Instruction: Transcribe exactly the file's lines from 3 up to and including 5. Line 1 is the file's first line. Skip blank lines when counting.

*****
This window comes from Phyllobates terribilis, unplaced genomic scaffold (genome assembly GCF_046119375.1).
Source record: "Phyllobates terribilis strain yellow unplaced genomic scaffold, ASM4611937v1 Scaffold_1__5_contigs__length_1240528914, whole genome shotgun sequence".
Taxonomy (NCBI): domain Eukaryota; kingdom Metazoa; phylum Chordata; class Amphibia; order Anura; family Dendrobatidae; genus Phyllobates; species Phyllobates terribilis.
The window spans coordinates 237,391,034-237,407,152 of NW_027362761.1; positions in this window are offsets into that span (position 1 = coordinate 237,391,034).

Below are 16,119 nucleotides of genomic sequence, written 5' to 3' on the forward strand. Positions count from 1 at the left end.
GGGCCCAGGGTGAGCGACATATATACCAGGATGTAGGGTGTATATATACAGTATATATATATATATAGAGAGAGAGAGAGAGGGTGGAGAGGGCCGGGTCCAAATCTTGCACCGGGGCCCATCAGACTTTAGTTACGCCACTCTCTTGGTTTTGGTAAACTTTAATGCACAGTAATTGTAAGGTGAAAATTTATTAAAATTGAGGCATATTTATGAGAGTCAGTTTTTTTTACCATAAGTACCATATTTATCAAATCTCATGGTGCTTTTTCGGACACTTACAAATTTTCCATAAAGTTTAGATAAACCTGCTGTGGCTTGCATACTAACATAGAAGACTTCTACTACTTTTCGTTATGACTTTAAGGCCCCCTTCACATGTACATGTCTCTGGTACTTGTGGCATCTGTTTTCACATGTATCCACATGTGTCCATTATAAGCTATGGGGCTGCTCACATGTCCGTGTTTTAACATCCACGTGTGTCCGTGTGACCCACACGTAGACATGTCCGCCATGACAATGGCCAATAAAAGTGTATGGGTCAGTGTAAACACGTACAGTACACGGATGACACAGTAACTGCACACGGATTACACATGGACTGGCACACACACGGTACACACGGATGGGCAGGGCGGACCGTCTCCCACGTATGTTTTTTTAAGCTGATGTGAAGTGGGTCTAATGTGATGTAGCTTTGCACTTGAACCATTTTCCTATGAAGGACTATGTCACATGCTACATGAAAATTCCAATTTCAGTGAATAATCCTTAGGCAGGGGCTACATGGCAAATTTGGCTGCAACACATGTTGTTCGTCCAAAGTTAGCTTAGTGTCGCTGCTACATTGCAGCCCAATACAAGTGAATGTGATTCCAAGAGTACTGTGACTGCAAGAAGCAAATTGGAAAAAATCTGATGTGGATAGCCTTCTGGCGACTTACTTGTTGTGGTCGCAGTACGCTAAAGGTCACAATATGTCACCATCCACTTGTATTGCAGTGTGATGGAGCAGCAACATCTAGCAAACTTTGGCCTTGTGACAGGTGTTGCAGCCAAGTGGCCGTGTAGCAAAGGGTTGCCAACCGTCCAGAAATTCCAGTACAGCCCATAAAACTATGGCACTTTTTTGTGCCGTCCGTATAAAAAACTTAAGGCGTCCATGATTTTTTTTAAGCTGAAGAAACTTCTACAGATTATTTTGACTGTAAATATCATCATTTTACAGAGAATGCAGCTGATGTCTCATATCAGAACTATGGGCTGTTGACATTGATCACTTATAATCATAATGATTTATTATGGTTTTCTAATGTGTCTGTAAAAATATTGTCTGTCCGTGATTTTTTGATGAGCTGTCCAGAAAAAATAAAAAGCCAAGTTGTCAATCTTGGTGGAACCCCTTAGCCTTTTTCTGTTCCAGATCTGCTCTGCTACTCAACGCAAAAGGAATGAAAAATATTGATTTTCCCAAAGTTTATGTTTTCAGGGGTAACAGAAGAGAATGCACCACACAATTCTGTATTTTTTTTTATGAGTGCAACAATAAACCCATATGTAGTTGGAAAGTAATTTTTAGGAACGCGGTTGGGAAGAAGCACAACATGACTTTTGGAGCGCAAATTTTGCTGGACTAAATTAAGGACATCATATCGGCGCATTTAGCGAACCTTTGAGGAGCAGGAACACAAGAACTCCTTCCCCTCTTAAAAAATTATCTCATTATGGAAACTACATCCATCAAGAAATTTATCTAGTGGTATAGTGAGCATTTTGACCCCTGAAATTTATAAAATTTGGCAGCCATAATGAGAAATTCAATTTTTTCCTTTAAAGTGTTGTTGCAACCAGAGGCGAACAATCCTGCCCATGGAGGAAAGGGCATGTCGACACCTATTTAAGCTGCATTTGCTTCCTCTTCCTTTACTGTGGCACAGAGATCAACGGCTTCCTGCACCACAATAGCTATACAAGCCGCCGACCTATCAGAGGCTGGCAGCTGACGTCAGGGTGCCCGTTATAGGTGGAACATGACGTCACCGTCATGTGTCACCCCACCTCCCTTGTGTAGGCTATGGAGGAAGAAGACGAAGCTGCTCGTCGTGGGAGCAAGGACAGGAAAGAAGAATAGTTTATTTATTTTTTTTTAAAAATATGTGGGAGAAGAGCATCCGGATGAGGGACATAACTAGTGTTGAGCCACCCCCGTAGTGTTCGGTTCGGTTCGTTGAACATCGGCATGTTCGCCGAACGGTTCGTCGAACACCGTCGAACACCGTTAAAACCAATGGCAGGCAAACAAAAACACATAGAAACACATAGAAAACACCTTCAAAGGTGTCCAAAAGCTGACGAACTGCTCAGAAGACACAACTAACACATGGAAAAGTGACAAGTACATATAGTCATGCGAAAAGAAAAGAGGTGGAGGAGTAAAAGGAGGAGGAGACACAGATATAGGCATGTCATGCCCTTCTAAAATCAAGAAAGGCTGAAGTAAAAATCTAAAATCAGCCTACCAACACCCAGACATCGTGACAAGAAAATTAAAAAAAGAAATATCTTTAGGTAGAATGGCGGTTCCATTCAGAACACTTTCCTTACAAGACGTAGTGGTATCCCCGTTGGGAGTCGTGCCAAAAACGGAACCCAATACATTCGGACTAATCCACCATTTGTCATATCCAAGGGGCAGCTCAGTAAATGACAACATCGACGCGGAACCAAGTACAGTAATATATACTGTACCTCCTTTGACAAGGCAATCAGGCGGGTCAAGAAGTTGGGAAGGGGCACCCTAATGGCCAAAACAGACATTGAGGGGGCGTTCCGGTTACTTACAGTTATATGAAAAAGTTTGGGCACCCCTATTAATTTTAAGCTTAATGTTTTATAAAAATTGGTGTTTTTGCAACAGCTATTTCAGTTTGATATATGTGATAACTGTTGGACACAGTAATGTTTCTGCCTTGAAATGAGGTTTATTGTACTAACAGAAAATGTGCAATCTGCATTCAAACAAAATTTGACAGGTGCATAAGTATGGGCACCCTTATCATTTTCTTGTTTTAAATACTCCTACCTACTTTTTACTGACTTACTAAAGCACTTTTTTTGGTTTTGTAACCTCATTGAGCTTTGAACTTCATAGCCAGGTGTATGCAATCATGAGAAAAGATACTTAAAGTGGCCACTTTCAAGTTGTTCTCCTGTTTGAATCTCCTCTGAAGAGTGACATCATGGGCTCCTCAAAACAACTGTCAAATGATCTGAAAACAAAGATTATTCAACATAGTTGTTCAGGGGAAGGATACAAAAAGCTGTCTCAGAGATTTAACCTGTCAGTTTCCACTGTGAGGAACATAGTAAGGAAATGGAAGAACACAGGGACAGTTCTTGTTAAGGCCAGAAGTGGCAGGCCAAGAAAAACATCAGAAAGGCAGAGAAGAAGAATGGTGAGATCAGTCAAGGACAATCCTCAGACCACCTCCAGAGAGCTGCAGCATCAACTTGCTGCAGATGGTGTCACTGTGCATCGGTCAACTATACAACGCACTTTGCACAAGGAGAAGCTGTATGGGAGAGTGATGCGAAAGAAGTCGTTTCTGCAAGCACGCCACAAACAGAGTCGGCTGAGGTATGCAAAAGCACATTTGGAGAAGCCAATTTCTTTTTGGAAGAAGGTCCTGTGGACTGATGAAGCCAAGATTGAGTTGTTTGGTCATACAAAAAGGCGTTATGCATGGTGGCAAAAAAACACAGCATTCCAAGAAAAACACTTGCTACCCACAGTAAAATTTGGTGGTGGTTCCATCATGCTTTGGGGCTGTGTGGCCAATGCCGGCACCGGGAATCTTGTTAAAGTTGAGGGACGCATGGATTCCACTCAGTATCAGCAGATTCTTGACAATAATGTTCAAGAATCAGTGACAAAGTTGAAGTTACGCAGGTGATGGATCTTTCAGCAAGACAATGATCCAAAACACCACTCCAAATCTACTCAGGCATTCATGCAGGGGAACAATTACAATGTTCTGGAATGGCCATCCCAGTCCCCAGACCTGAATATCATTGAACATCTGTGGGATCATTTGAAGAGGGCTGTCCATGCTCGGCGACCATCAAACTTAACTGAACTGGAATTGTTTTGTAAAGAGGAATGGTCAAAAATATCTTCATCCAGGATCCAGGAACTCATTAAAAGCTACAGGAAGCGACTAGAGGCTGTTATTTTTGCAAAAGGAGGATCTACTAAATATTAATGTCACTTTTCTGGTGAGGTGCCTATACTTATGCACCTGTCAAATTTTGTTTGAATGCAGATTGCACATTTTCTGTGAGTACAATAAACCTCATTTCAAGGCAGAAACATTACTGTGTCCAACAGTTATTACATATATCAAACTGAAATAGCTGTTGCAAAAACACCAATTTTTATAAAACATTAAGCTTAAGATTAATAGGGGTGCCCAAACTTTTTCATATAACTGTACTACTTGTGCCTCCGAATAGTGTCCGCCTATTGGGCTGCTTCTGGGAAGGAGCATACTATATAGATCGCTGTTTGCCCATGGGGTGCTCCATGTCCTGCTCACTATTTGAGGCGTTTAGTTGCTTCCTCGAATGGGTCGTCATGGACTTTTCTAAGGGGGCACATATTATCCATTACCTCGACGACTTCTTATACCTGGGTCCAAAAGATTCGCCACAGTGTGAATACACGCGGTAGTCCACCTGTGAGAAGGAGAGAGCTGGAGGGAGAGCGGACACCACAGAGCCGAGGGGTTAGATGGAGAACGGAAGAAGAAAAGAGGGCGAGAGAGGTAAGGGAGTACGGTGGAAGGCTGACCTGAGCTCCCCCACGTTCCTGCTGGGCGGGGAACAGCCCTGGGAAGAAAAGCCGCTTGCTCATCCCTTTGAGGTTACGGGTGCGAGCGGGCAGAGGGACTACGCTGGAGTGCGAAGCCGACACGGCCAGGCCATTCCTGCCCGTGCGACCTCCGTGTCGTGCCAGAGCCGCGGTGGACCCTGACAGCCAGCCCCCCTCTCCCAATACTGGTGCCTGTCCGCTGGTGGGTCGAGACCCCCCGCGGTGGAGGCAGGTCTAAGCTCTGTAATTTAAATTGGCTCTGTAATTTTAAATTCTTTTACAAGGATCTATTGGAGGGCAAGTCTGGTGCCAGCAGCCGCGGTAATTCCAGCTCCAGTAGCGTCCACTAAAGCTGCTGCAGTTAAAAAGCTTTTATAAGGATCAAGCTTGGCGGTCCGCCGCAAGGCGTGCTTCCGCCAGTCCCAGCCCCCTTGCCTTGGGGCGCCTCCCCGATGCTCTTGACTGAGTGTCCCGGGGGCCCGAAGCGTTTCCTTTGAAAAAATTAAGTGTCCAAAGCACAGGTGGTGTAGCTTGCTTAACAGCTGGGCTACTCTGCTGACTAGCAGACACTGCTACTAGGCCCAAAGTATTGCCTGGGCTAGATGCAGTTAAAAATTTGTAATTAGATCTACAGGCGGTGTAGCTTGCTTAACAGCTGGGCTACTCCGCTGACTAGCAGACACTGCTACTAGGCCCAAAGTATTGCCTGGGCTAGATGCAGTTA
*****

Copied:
Taxonomy (NCBI): domain Eukaryota; kingdom Metazoa; phylum Chordata; class Amphibia; order Anura; family Dendrobatidae; genus Phyllobates; species Phyllobates terribilis.
The window spans coordinates 237,391,034-237,407,152 of NW_027362761.1; positions in this window are offsets into that span (position 1 = coordinate 237,391,034).

Below are 16,119 nucleotides of genomic sequence, written 5' to 3' on the forward strand. Positions count from 1 at the left end.